Annika Hillbom, Uppsala University
Marja Nenonen, University of Eastern Finland
Esa Penttilä, University of Eastern Finland
Recently, there has been vivid media debate in the Nordic countries on the contents, goals and teaching methods of primary education. Concern has been expressed, for example, about the sinking results of international tests like PISA, increasing problems regarding “school discipline”, and conflicting views among scholars and politicians about what pupils need to learn. In Sweden, Finland is regarded as a role model because of its PISA results, whereas in Finland various educational innovations have traditionally been modelled after Sweden.
Sweden and Finland are neighboring countries with a partly shared history, similar cultures, and languages that are totally unrelated. Moreover, Finland has a large Swedish-speaking minority, whose variety, Finland-Swedish, is somewhat distinct from the variety spoken in Sweden. This cultural and linguistic context offers an interesting framework to study metaphorical differences between languages and how they conceptualize the world.
The aim of this study is to analyze the meanings and metaphorical conceptualizations of the educational concept knowledge in Swedish, Finnish, and Finland-Swedish. The material consists of the primary school curricula that are used in Sweden and Finland, including the Finland-Swedish translation of the Finnish curriculum. The analysis is based on the conceptual metaphor theory deriving from Lakoff and Johnson (1980), and the concrete perspective derives from studies that concentrate on education-related metaphors and how they conceptualize education with respect to, for example, different socio-cultural values (Goatly 2002; Berendt 2008; Wade 2017). To identify possible metaphors, we use MIPVU (Steen et al. 2010).
The results show that knowledge is conceptualized through various image schemas and other conceptual metaphors in Finnish, Finland-Swedish and Swedish, such as CONTAINER (to have knowledge), SOURCE-PATH-GOAL (to get knowledge, source of knowledge), CULTIVATION (to gain knowledge), and BUILDING (knowledge as foundation, to build knowledge). However, the frequencies of these conceptual metaphors differ between the languages. For example, the BUILDING metaphor is more common in the Finnish curriculum than in the Swedish one. Also, different perspectives on knowledge have been noted. While knowledge in the Finnish curriculum is described as subordinate to bildung, knowledge in the Swedish curriculum is described as a superordinate concept that includes knowledge of facts, understanding etc.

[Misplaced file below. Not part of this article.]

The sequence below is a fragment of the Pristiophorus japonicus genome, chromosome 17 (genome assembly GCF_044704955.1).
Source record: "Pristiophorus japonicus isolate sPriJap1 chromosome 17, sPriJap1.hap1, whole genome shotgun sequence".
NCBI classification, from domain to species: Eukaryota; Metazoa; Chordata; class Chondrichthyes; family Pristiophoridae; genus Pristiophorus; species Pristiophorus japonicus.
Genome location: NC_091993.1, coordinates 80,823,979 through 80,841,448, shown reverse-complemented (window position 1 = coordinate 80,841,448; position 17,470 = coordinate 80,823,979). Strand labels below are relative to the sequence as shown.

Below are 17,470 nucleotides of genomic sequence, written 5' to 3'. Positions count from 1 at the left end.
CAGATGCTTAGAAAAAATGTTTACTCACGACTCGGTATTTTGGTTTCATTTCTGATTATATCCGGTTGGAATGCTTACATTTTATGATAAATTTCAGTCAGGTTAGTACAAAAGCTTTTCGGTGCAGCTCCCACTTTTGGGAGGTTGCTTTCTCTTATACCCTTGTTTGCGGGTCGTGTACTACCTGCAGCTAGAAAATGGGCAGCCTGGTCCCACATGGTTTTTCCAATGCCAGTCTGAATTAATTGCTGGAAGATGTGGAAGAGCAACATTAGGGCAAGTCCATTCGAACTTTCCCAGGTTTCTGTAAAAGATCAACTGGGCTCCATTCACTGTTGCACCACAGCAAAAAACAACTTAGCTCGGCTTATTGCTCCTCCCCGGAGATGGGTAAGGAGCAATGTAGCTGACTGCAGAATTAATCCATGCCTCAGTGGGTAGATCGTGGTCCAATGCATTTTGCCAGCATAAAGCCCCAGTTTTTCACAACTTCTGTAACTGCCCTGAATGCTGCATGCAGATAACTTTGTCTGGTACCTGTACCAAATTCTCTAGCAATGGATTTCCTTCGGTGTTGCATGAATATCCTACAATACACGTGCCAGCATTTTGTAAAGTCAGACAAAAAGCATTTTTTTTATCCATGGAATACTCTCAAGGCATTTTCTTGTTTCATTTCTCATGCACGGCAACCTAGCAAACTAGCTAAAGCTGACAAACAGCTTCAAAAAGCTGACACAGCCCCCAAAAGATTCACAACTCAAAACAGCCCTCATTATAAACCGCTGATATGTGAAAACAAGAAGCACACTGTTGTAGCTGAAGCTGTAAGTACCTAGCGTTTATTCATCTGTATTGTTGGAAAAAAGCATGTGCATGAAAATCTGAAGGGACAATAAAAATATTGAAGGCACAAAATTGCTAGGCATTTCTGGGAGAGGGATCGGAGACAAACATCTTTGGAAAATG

During our talk we will go into more detail regarding the linguistics and metaphorical conceptualizations of knowledge in Finnish, Finland-Swedish, and Swedish, while discussing possible connections between our findings and the ongoing media comparisons between the Finnish and Swedish school systems mentioned above.
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Goatly, Andrew (2002) Conflicting Metaphors in the Hong Kong Special Administrative Region Educational Reform Proposals, Metaphor and Symbol, 17:4, 263‒294.
Steen, Gerard, Aletta G. Dorst, J. Berenike Herrmann, Anna Kaal, Tina Krennmayr, and Trijntje Pasma (2010) Method for Linguistic Metaphor Identification: From MIP to MIPVU. Amsterdam/Philadelphia: John Benjamins.
Wade, John C. (2017) Metaphor and the shaping of educational thinking. In Francesca Ervas, Elisabetta Gola and Maria Grazia Rossi (eds), Metaphor in Communication, Science and Education. Berlin/Boston: De Gruyter Mouton. 305‒319.